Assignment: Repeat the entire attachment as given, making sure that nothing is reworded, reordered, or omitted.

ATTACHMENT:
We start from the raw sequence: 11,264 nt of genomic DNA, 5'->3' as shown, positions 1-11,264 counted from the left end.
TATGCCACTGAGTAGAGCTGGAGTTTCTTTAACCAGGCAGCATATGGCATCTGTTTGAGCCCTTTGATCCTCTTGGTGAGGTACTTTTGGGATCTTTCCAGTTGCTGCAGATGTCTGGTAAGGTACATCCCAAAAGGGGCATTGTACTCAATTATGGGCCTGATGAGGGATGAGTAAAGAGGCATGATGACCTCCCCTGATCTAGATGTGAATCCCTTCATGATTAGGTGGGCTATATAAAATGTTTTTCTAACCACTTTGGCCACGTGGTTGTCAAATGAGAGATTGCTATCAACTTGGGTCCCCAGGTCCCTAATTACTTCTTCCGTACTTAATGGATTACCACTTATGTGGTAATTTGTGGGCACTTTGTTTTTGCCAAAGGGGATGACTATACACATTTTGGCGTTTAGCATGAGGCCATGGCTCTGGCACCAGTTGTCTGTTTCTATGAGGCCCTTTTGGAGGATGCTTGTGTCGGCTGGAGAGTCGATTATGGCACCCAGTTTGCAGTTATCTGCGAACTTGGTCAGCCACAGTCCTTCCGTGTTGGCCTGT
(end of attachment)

We start from the raw sequence: 11,264 nt of genomic DNA, 5'->3' as shown, positions 1-11,264 counted from the left end.
TATGCCACTGAGTAGAGCTGGAGTTTCTTTAACCAGGCAGCATATGGCATCTGTTTGAGCCCTTTGATCCTCTTGGTGAGGTACTTTTGGGATCTTTCCAGTTGCTGCAGATGTCTGGTAAGGTACATCCCAAAAGGGGCATTGTACTCAATTATGGGCCTGATGAGGGATGAGTAAAGAGGCATGATGACCTCCCCTGATCTAGATGTGAATCCCTTCATGATTAGGTGGGCTATATAAAATGTTTTTCTAACCACTTTGGCCACGTGGTTGTCAAATGAGAGATTGCTATCAACTTGGGTCCCCAGGTCCCTAATTACTTCTTCCGTACTTAATGGATTACCACTTATGTGGTAATTTGTGGGCACTTTGTTTTTGCCAAAGGGGATGACTATACACATTTTGGCGTTTAGCATGAGGCCATGGCTCTGGCACCAGTTGTCTGTTTCTATGAGGCCCTTTTGGAGGATGCTTGTGTCGGCTGGAGAGTCGATTATGGCACCCAGTTTGCAGTTATCTGCGAACTTGGTCAGCCACAGTCCTTCCGTGTTGGCCTGT